How to use this site.

For some of you this post may seem superfluous and that is fine. For those of you that have an interest in Modern Monetary Theory (MMT) and have zero background knowledge in economics I recommend starting at the link above that says Index.  As noted in the About link, it is mostly a deconstruction of Bill Mitchell’s work into what I believe to be more manageable pieces.  There are only two significant categories, LayPerson and Economics – the Economics category is the more advanced post.  You should have little trouble following the category Economics if you read the blog posts in sequence.  Admittedly, you may have to read some posts twice to understand them fully.

For the people that have had some economics training or some form of economics background, I recommend placing your mouse cursor over the Resources link above and selecting MMT for Economists from the drop down lists.  I give you fair warning though many of the propositions you hold to be true will be challenged along the way, the very foundation of your economic thinking may be challenged.

The FAQs or Frequently Asked Questions are still very much a work in progress and you are welcome to add your own.  Other things you might like to see are Audio Visuals listed on the Video tab and the drop-down section Fiscal Sustainability Teach-In.  Yes they are two distinct links.  The latter are individual videos whilst the former are playlists you might like to view and review.

The Resources and Other tab also provide links to written pieces on Modern Monetary Mechanics often called Modern Monetary Theory but it is only a theory in its recommendations or prescriptions, not the description of how modern money works today.  And of course there are a few links to check out under  Links in the right side-bar towards the bottom of the page.

Feel free to comment on making changes to the above so it can be more easily understood.


5 responses to “How to use this site.

  1. Pardon my ignorance of the subject matter. I have not been trained as an economist but I have a very basic understanding of MMT.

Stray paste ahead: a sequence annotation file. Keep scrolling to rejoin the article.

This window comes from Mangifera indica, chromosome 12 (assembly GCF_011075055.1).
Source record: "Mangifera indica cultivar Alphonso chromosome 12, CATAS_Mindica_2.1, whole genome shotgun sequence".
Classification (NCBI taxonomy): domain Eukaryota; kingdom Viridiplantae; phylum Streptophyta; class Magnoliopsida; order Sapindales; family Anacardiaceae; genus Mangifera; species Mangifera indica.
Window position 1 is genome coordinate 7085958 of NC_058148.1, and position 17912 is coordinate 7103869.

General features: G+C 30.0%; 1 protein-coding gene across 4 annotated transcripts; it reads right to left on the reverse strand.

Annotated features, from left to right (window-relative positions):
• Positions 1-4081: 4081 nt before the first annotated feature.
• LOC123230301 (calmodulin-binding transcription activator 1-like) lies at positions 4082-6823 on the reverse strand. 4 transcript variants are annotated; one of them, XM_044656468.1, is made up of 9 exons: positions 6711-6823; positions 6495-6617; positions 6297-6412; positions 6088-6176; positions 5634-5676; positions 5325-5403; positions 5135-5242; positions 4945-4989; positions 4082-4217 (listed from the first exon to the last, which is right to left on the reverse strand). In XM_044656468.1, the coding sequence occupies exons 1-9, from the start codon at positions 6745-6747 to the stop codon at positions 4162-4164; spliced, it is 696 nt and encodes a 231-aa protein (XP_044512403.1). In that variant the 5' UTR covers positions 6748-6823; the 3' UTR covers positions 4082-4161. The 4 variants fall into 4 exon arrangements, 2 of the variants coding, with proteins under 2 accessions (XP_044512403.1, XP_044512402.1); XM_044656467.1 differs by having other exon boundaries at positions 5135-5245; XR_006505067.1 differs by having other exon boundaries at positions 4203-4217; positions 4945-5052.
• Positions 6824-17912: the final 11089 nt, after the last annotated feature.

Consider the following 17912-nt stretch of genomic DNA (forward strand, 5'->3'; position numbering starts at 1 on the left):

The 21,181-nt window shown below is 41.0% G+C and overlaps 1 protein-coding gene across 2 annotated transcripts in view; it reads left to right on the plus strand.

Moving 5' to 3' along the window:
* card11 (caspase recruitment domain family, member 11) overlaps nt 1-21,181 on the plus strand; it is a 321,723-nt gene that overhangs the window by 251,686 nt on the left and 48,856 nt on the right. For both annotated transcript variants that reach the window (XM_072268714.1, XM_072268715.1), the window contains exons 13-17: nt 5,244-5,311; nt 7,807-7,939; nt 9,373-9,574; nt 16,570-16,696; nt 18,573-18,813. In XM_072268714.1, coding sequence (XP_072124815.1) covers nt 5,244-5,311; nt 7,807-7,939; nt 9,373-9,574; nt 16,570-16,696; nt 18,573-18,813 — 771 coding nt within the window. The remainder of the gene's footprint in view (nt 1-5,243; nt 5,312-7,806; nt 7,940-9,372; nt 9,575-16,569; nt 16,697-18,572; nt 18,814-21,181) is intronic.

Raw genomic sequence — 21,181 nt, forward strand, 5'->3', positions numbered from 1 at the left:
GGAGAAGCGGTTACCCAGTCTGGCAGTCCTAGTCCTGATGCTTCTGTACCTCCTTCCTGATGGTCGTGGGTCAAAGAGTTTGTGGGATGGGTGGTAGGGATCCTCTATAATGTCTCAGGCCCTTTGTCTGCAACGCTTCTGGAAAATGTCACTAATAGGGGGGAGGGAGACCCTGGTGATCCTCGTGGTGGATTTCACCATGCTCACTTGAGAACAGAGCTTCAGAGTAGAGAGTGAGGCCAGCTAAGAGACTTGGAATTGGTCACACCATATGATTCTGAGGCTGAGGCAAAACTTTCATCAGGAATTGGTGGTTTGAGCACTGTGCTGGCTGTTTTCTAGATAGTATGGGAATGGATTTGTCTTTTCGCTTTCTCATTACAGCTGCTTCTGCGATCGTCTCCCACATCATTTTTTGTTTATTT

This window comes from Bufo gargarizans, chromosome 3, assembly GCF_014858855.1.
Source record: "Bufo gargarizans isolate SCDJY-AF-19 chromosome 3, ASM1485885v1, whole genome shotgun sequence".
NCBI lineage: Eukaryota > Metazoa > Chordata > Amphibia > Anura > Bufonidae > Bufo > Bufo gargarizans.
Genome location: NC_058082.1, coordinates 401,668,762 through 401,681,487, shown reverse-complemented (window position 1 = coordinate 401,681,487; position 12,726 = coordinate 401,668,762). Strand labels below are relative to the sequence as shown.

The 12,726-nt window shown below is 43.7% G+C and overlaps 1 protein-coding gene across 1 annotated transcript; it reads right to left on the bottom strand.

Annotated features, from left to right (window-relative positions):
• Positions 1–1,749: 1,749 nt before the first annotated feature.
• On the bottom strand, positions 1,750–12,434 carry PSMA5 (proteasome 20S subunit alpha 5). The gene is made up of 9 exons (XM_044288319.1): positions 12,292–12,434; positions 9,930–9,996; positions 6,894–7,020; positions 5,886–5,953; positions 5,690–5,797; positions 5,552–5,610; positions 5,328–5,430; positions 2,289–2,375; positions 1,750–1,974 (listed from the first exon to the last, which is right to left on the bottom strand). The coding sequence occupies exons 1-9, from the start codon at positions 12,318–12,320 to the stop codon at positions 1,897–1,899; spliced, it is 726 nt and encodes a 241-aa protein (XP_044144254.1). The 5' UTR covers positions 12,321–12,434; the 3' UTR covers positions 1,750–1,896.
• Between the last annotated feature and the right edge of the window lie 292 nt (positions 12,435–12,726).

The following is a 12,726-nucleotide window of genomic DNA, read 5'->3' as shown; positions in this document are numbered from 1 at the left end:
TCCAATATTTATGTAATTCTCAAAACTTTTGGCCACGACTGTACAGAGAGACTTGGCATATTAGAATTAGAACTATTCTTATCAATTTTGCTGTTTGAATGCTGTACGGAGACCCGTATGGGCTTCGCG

To explain the monetary system in Europe the collection of EU countries has often been described as similar to the collection of States within the U.S. States need to control their budget because they do not control the currency.

    If Europe is in trouble because, unlike the U.S., each country does not control it’s own currency, how does this defer from the operation of individual states in the U.S.
    Could a State default cause as much potential damage for the U.S. as a country default within the Eurozone?

    Example, California is in massive debt, if the state government of California could not meet obligations and defaulted on their debt, pensions, etc. could it cause contagion to surrounding states and impact as much economic damage for the U.S. as Greece would for the EU?
    How would it be similar or different?

  2. In the example you gave, the US Treasury via Congress is likely to bail out California up to a point. At the time that you wrote this, there was no equivalent measure proposed or possible in the Eurozone. Whilst not perfect the ECB is now currently providing some liquidity to the member-states that need it.

  3. Your way of explaining everything in this article is genuinely fastidious, every one can without difficulty know it, Thanks a lot.

  4. I would disagree. I don’t think the “Economics” category is more advanced. Additionally, the actual “Modern Money Mechanics” is available for free online ; although I did see it for purchase on Amazon, as well. Dumbing down this material is a mistake, imo.

    • As explained on the ABOUT page – We are in no way associated with the Modern Money Mechanics workbook released by Federal Reserve Bank of Chicago.

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